These active games will keep you more focused and engaged than just reading lines from a workbook.


  1. Change Your Phone Settings


Another easy way to try out some of your language learning skills is by changing your phone language to English.


As you will be so familiar with all the words in your language, seeing them in another language will open your mind to a range of new words of which you had previously not known.


  1. Learn English Phrases or Common Sayings


Although now you might have a good grip of the English language, you still may not sound like a native.


To sound fluent, it’s recommended to learn phrases or common sayings that native speakers routinely use.


Not only will it help improve your skills, but it’s also fun to learn some of the weird and wacky phrases that many of us use in regular speech!


  1. Online English Courses


One of the best and most thorough ways to improve your English is through online English courses. At B&20 British School we provide high-quality English courses for those of all levels looking to get a strong grip of the language.


From start to finish, all our courses are designed to vastly improve your communication skills, and be all set for going out into the business English world.


If you’re interested, contact us today and we will be happy to get you started on the road to becoming a proficient English speaker.


The advantages of studying online compared to face to face classes

Online classes are popping up everywhere these days. Every way you turn there’s a new online course that promises to provide you with the secrets of the universe. However, if you’ve been skeptical of trying one, you’re not alone.


There truly are some useful classes out there circulating through the web. From upgrading your knowledge on certain topics to provide skills that will help with career progression. You just need to look where to find them. A good place to start would be reviews.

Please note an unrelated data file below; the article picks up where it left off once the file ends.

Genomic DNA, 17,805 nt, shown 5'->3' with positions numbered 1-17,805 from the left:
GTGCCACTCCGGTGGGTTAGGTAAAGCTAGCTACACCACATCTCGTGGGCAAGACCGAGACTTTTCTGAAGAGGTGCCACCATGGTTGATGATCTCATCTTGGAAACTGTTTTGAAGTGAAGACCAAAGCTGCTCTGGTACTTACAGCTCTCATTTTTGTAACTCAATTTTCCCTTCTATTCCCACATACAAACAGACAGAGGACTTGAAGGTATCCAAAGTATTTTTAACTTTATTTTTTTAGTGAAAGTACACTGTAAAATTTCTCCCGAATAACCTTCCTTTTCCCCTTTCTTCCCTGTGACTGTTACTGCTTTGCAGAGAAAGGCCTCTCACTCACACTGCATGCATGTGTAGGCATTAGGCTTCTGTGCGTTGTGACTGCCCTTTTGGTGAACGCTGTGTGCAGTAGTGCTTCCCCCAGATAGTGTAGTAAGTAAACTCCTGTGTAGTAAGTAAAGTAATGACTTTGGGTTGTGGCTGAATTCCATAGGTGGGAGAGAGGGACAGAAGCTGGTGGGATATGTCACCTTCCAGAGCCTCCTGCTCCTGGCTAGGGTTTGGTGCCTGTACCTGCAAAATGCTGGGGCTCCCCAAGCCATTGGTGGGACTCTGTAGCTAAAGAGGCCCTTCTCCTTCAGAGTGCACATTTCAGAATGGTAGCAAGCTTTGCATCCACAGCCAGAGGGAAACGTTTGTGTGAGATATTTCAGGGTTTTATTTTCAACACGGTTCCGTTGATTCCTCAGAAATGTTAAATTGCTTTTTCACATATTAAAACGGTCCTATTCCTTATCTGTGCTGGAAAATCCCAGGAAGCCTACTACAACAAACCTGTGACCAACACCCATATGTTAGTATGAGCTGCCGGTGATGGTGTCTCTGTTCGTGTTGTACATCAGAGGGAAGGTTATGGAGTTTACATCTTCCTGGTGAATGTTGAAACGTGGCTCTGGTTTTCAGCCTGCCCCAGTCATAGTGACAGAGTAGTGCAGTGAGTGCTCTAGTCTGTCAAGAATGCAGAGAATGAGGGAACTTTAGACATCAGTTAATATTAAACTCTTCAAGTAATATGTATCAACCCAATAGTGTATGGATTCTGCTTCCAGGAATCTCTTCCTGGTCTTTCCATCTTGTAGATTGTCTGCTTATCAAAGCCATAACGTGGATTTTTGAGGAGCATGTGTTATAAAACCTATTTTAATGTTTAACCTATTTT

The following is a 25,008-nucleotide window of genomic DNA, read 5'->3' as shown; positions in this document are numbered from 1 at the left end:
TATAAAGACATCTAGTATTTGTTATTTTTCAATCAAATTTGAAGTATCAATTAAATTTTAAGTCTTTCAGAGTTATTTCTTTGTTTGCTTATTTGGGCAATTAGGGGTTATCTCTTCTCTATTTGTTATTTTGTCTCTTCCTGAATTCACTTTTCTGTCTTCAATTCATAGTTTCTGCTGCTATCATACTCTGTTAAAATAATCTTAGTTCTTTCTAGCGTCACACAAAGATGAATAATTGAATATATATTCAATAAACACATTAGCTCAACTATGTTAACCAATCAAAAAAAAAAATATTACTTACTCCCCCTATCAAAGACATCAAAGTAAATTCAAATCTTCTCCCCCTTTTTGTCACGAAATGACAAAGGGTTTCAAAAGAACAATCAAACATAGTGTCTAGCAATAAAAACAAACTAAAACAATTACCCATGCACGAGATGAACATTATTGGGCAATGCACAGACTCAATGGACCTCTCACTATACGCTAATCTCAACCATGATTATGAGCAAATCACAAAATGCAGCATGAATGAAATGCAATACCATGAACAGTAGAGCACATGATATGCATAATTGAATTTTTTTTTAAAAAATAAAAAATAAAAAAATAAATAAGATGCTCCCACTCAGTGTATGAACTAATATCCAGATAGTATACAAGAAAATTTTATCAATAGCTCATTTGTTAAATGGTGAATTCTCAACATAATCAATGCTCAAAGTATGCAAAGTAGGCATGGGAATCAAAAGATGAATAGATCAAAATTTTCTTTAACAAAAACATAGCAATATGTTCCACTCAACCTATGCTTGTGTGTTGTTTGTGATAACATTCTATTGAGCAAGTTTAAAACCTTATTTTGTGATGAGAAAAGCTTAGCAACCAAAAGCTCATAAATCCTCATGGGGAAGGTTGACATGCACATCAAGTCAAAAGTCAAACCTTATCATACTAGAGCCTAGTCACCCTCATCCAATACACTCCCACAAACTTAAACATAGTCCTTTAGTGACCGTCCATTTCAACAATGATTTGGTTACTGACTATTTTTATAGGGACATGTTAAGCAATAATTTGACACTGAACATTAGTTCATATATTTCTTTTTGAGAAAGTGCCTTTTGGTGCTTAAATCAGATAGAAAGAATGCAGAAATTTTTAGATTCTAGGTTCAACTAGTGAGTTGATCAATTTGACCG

Once you have found a suitable candidate for an online topic that has piqued your interest, you’re probably wondering if it’s going to be as good as a physical class. Well, we’ve listed a few benefits you’ll experience when studying online, so let’s take a look.


More Flexibility


One of the biggest advantages of studying online is the flexibility that these courses offer. As you will be spending less time travelling to a face to face lesson, you can make much better use of your time to do more of the things you enjoy. Saving money on commuting will also be easy, as you will be studying the courses you desire from your laptop. Say goodbye to your train or bus fares!


Building on this, online learning is not location-specific, meaning you can study the courses you want, wherever you are. For example, if you’ve ever wanted to study English from an English teacher, you can do this from the comfort of your own home.


Another advantage is that you will have everything with you to study at home. No more lugging around a big backpack carrying all your notebooks, textbooks, and pens when you will have everything you need in your bedroom and on your laptop.


The comfortability aspect


If you’re like us, you most likely hate having to get ready every day to a certain socially accepted standard. Well with online learning, worry no more.


Whether you’re studying in bed in your pyjamas or wearing your sweats on the sofa, you can experience full control when studying.


Saving money


Another major benefit comes from all the money you’ll be saving when studying online. Say goodbye to petrol fees and hello slippers! It’s also worth mentioning that you can save big on the actual course costs when compared to face-to-face ones.


But doesn’t this mean a lack in quality from course content? Not necessarily. Online course providers can save big by not needing to pay for large buildings to cater for students. Therefore, their overhead costs are cheaper, benefiting both you and them.


How B20 British School Online Can Help


Why not take advantage of the time-saving, money-saving, and comfortability aspects of learning online and study at your own pace.


For highly quality English lessons online, B20 British School is here to help. From start to finish we will help support you through the learning process. For more information contact us here. 

Why is learning English so hard?

For those that grow up learning the English language, it most likely becomes second nature when learning a new word or phrase. However, for individuals that weren’t so lucky to be taught English from a young age the language can be somewhat challenging to fully comprehend.